eyes had looked up again: not with any interest or curiosity, but with a dull mechanical perception, beforehand, that the spot where the only visitor they were aware of had stood, was not yet empty.
"I want," said Defarge, who had not removed his gaze from the shoemaker, "to let in a little more light here. You can bear a little more?"
The shoemaker stopped his work; looked with a vacant air of listening, at the floor on one side of him; then similarly, at the floor on the other side of him; then, upward at the speaker.
"What did you say?"
"You can bear a little more light?"
"I must bear it, if you let it in." (Laying the palest shadow of a stress upon the second word.)
The opened half-door was opened a little further, and secured at that angle for the time. A broad ray of light fell into the garret, and showed the workman with an unfinished shoe upon his lap, pausing in his labour. His few common tools and various scraps of leather were at his feet and on his bench. He had a white beard, raggedly cut, but not very long, a hollow face, and exceedingly bright eyes. The hollowness and thinness of his face would have caused them to look large, under his yet dark eyebrows and his confused white hair, though they had been really otherwise; but, they were naturally large, and looked unnaturally so. His yellow rags of shirt lay open at the throat, and showed his body to be withered and worn. He, and his old canvas frock, and his loose stockings, and all his poor tatters of clothes, had, in a long seclusion from direct light and air, faded down to such a dull uniformity of parchment-yellow, that it would have been hard to say which was which.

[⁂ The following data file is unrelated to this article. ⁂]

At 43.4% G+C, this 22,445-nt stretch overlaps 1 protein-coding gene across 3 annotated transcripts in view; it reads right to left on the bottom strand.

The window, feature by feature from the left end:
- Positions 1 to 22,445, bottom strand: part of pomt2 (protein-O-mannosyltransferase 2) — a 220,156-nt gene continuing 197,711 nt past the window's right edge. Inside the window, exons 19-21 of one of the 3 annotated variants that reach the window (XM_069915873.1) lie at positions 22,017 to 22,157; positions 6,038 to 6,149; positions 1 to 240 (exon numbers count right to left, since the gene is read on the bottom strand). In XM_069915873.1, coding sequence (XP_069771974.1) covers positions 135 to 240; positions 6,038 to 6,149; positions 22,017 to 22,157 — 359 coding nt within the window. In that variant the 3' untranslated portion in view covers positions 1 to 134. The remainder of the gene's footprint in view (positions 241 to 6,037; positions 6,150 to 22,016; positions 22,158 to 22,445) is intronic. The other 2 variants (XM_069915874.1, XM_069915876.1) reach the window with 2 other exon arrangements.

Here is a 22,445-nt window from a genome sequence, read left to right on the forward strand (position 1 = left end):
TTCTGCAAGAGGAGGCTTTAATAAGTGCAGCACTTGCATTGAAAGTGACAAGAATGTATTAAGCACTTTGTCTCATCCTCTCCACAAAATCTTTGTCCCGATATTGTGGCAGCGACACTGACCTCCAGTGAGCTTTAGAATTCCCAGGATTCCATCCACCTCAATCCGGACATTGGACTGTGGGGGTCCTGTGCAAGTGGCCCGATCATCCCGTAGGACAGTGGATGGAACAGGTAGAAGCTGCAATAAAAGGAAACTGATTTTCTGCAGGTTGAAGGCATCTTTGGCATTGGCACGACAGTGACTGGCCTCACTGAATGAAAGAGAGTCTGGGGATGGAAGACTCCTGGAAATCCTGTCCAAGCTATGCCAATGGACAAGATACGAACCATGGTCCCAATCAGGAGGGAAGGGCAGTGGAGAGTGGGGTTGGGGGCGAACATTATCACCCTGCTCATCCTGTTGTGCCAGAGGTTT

He had put up a hand between his eyes and the light, and the very bones of it seemed transparent. So he sat, with a steadfastly vacant gaze, pausing in his work. He never looked at the figure before him, without first looking down